When it comes to the style and functions of this keyboard, I’ve heard some people describe it as dull or plain, and I entirely disagree. Everything is red and black in this setup, including the board on my jet-black mouse pad next to my black mouse, black monitor, and black bungee. As we all know, it’s a matter of personal choice, but wait till you have one of these boards in your hands to judge whether it’s boring. I believe it’s one of the sleekest boards on the market and would look great on anyone’s desk. The keys seem to sit rather than float in the casing, an equally appealing design. Yes, it’s a basic full-size keyboard, but it’s great.

The edges have been softened, so it’s a standard form. The board is angled, and its structure resembles a doorstop from the side, with the narrow end resting under your wrists. It seems like a one-of-a-kind design since there are no flip-out feet to generate that angle, which is lovely unless you desire a totally flat board. Despite the absence of a stand, it’s a comfortable keyboard to use right away, and even after a few hours of typing, it’s still a pleasure to use. The board is totally black with some red illumination, which I like since the two colors compliment each other nicely, particularly on peripherals. The form is broader than others owing to the bottom piece jutting out like a tiny wrist rest, but there’s nothing noteworthy about it other than its visual appeal. There are no media or macro buttons on the board’s exterior, which contributes to its understated simplicity, but there is a little space above the number pad where I would have liked to see some dedicated media keys or a volume scroll bar. At the top of the board, there are several function buttons that are doubled up with the F keys, and you can control media by using the Fn key in conjunction with them.

The material is matte black plastic with a nice tactile feel and a great aesthetic, similar to the shell on my FK1+. It contrasts beautifully with the usual ABS plastic keys, but it does appear to gather up dirt, particularly fingerprints, so if you’re a touch OCD, you may want to grab some baby wipes as well. This substance has no give; the board is fully firm and comfortable to grasp.

Apart from a lovely engraved BenQ logo on the side and the Zowie logo along the bottom, the branding is kept to a minimum as we would expect. There’s nothing on the bottom save four extra-long rubber feet for grip, which isn’t going to help this board move much since it’s a bit of a fatty. The Celeritas II comes with a straightforward cable that, like the Zowie mouse, is non-braided rubber and, sadly, cannot be disconnected. The cable is around 1.8 meters long, and you won’t have any problems with it since the keyboard is seldom moved, but given that this is geared for e-Sports players who travel internationally, I’d have wanted to see more protection.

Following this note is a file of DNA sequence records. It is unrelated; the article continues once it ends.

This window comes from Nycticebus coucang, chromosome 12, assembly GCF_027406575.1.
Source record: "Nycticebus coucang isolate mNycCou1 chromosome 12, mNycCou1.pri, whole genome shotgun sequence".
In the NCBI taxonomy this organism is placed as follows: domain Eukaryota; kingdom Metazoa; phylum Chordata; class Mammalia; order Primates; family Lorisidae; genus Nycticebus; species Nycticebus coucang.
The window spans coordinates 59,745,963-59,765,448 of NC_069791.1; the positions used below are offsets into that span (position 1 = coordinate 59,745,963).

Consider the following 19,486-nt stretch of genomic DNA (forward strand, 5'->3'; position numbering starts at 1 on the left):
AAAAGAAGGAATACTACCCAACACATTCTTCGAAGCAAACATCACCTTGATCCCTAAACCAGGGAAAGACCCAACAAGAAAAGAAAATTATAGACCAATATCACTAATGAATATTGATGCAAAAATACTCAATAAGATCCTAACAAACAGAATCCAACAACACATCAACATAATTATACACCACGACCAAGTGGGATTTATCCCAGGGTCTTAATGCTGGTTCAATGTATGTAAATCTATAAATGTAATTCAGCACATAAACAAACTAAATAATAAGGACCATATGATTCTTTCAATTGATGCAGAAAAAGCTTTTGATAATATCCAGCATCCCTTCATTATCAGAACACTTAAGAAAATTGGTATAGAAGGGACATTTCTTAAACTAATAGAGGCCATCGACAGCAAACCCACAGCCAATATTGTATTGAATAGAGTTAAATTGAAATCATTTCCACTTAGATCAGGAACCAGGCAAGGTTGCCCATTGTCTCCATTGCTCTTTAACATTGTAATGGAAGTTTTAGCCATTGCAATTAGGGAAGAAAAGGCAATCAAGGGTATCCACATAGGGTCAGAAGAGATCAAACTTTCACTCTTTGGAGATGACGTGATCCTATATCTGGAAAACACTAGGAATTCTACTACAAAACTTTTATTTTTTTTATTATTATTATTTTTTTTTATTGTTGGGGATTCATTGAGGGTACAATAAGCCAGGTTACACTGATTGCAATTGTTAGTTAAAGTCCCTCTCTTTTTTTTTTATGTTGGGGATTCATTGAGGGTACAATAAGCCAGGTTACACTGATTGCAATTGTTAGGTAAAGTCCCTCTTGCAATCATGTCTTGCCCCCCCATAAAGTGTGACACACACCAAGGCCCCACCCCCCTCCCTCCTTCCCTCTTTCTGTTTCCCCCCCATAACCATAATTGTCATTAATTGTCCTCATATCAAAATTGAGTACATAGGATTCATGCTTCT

Features & Performance

The brilliant red backlighting greets you as soon as you plug in the board, creating a wonderful visual first impression. The legends are illuminated by a backlit LED on the switch, which has a bright red color. Instead of having an LED positioned at the top of the board, they added a bluish-white LED to display whether the caps lock or number lock is active, which is a nice addition but it doesn’t really matter. So that’s it for lighting on this board, and it’s not as customizable as the Asus Rog Strix Flare when it comes to RGB, but if you’re contemplating the Zowie board, this shouldn’t be a deal-breaker.

The features on this board are essential, and it isn’t for everyone. If you’re a streamer or MOBA player who requires a lot of crucial customization, this board isn’t for you. Still, for casual and professional gamers equally, it accomplishes what you need to do without looking like a Christmas tree. Aside from the media keys, some function keys allow you to change the backlighting brightness and the speed of keystrokes by 1, 2, 4, or 8 times.

The switches’ typing performance was superb. I discovered that inadvertent pushes were reduced to a minimum, yet I still received pleasant audio feedback from them. These switches feature a 2mm actuation distance close to the Cherry MX Blues and a 4mm travel. The actuation force is 45g, the same as the Cherry MX Reds, but you get a faster bounce time with the optical switches. The time it takes for a key to ‘bounce’ back into place following a keypress is bounce time. These Flaretech switches have a 0.3ms bounce back, which may not be visible to our human senses. However, it’s still quicker than cherry, which might be a significant consideration for hardcore gamers seeking faster reaction times.

Conclusion

So, most keyboards in this price range would be jam-packed with functions or have millions of colors to light up your desk, but Zowie took a different approach, which I love. Don’t get me wrong, I love RGB in keyboards, but it all depends on the board, and I can’t help but believe RGB would ruin the look of this keyboard. I’m not sure why it’s so hefty; it feels beautiful, but given that it’s geared for elite players, I’m not sure why they’d make it more difficult to move; at the very least, make the cord. Detachable! Anyway, flaws aside, it’s one of the nicest-looking boards I’ve seen, and I’m beginning to think that keeping things simple and subtle is the best approach. Its performance is excellent; I had no problems and a high degree of consistency, whether I was playing or writing this article. So, if the weight and lack of features don’t bother you and you want a sleek and beautiful board, the Celeritas II from Zowie is an excellent option.